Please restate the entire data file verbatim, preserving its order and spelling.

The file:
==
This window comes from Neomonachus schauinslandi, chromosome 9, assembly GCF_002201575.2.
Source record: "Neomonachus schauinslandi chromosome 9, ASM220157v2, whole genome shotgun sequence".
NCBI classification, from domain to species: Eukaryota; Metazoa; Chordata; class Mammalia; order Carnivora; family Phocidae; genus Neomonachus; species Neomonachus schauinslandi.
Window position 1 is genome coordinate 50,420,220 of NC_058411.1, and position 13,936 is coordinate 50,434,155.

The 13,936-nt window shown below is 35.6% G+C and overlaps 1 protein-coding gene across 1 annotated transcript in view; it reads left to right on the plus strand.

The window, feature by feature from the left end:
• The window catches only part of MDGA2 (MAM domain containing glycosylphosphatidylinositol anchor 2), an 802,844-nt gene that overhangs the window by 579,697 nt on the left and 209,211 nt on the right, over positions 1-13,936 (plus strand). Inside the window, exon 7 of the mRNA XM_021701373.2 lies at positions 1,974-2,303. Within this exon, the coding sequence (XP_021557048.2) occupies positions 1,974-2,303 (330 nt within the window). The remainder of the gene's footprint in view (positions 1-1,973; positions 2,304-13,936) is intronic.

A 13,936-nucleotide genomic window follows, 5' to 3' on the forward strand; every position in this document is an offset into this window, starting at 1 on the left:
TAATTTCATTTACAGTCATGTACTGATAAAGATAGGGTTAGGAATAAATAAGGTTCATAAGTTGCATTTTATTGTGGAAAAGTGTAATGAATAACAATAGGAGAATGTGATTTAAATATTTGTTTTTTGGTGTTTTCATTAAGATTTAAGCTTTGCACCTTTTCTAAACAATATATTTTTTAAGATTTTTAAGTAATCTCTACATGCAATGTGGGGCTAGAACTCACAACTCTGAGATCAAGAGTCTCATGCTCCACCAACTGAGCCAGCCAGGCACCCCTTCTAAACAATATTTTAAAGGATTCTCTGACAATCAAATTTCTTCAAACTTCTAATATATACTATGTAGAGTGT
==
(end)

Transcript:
This window comes from Neomonachus schauinslandi, chromosome 9, assembly GCF_002201575.2.
Source record: "Neomonachus schauinslandi chromosome 9, ASM220157v2, whole genome shotgun sequence".
NCBI classification, from domain to species: Eukaryota; Metazoa; Chordata; class Mammalia; order Carnivora; family Phocidae; genus Neomonachus; species Neomonachus schauinslandi.
Window position 1 is genome coordinate 50,420,220 of NC_058411.1, and position 13,936 is coordinate 50,434,155.

The 13,936-nt window shown below is 35.6% G+C and overlaps 1 protein-coding gene across 1 annotated transcript in view; it reads left to right on the plus strand.

The window, feature by feature from the left end:
• The window catches only part of MDGA2 (MAM domain containing glycosylphosphatidylinositol anchor 2), an 802,844-nt gene that overhangs the window by 579,697 nt on the left and 209,211 nt on the right, over positions 1-13,936 (plus strand). Inside the window, exon 7 of the mRNA XM_021701373.2 lies at positions 1,974-2,303. Within this exon, the coding sequence (XP_021557048.2) occupies positions 1,974-2,303 (330 nt within the window). The remainder of the gene's footprint in view (positions 1-1,973; positions 2,304-13,936) is intronic.

A 13,936-nucleotide genomic window follows, 5' to 3' on the forward strand; every position in this document is an offset into this window, starting at 1 on the left:
TAATTTCATTTACAGTCATGTACTGATAAAGATAGGGTTAGGAATAAATAAGGTTCATAAGTTGCATTTTATTGTGGAAAAGTGTAATGAATAACAATAGGAGAATGTGATTTAAATATTTGTTTTTTGGTGTTTTCATTAAGATTTAAGCTTTGCACCTTTTCTAAACAATATATTTTTTAAGATTTTTAAGTAATCTCTACATGCAATGTGGGGCTAGAACTCACAACTCTGAGATCAAGAGTCTCATGCTCCACCAACTGAGCCAGCCAGGCACCCCTTCTAAACAATATTTTAAAGGATTCTCTGACAATCAAATTTCTTCAAACTTCTAATATATACTATGTAGAGTGT